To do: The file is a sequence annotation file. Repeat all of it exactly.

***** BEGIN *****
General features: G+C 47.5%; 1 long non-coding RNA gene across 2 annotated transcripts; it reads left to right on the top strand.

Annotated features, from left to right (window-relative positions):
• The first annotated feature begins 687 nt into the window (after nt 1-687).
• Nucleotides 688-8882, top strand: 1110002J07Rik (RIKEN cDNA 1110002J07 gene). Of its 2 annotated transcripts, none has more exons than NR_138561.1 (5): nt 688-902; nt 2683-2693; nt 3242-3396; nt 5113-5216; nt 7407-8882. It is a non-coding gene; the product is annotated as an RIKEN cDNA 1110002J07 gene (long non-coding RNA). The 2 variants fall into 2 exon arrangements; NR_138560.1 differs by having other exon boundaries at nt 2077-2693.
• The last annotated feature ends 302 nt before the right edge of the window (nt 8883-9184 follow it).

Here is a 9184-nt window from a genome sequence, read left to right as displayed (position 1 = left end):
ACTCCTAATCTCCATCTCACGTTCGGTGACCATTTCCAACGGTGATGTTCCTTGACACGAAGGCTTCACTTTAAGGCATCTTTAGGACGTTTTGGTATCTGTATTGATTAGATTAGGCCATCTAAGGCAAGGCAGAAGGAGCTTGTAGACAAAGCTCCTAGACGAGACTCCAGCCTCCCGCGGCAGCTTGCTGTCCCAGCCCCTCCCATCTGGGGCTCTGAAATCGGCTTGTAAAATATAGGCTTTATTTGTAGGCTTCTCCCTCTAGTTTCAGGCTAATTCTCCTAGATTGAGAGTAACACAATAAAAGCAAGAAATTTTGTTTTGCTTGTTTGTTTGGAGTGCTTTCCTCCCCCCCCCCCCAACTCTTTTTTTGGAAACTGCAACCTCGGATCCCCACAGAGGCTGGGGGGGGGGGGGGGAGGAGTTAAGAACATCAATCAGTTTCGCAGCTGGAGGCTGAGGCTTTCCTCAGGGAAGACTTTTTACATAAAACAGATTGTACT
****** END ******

General features: G+C 47.5%; 1 long non-coding RNA gene across 2 annotated transcripts; it reads left to right on the top strand.

Annotated features, from left to right (window-relative positions):
• The first annotated feature begins 687 nt into the window (after nt 1-687).
• Nucleotides 688-8882, top strand: 1110002J07Rik (RIKEN cDNA 1110002J07 gene). Of its 2 annotated transcripts, none has more exons than NR_138561.1 (5): nt 688-902; nt 2683-2693; nt 3242-3396; nt 5113-5216; nt 7407-8882. It is a non-coding gene; the product is annotated as an RIKEN cDNA 1110002J07 gene (long non-coding RNA). The 2 variants fall into 2 exon arrangements; NR_138560.1 differs by having other exon boundaries at nt 2077-2693.
• The last annotated feature ends 302 nt before the right edge of the window (nt 8883-9184 follow it).

Here is a 9184-nt window from a genome sequence, read left to right as displayed (position 1 = left end):
ACTCCTAATCTCCATCTCACGTTCGGTGACCATTTCCAACGGTGATGTTCCTTGACACGAAGGCTTCACTTTAAGGCATCTTTAGGACGTTTTGGTATCTGTATTGATTAGATTAGGCCATCTAAGGCAAGGCAGAAGGAGCTTGTAGACAAAGCTCCTAGACGAGACTCCAGCCTCCCGCGGCAGCTTGCTGTCCCAGCCCCTCCCATCTGGGGCTCTGAAATCGGCTTGTAAAATATAGGCTTTATTTGTAGGCTTCTCCCTCTAGTTTCAGGCTAATTCTCCTAGATTGAGAGTAACACAATAAAAGCAAGAAATTTTGTTTTGCTTGTTTGTTTGGAGTGCTTTCCTCCCCCCCCCCCCAACTCTTTTTTTGGAAACTGCAACCTCGGATCCCCACAGAGGCTGGGGGGGGGGGGGGGAGGAGTTAAGAACATCAATCAGTTTCGCAGCTGGAGGCTGAGGCTTTCCTCAGGGAAGACTTTTTACATAAAACAGATTGTACT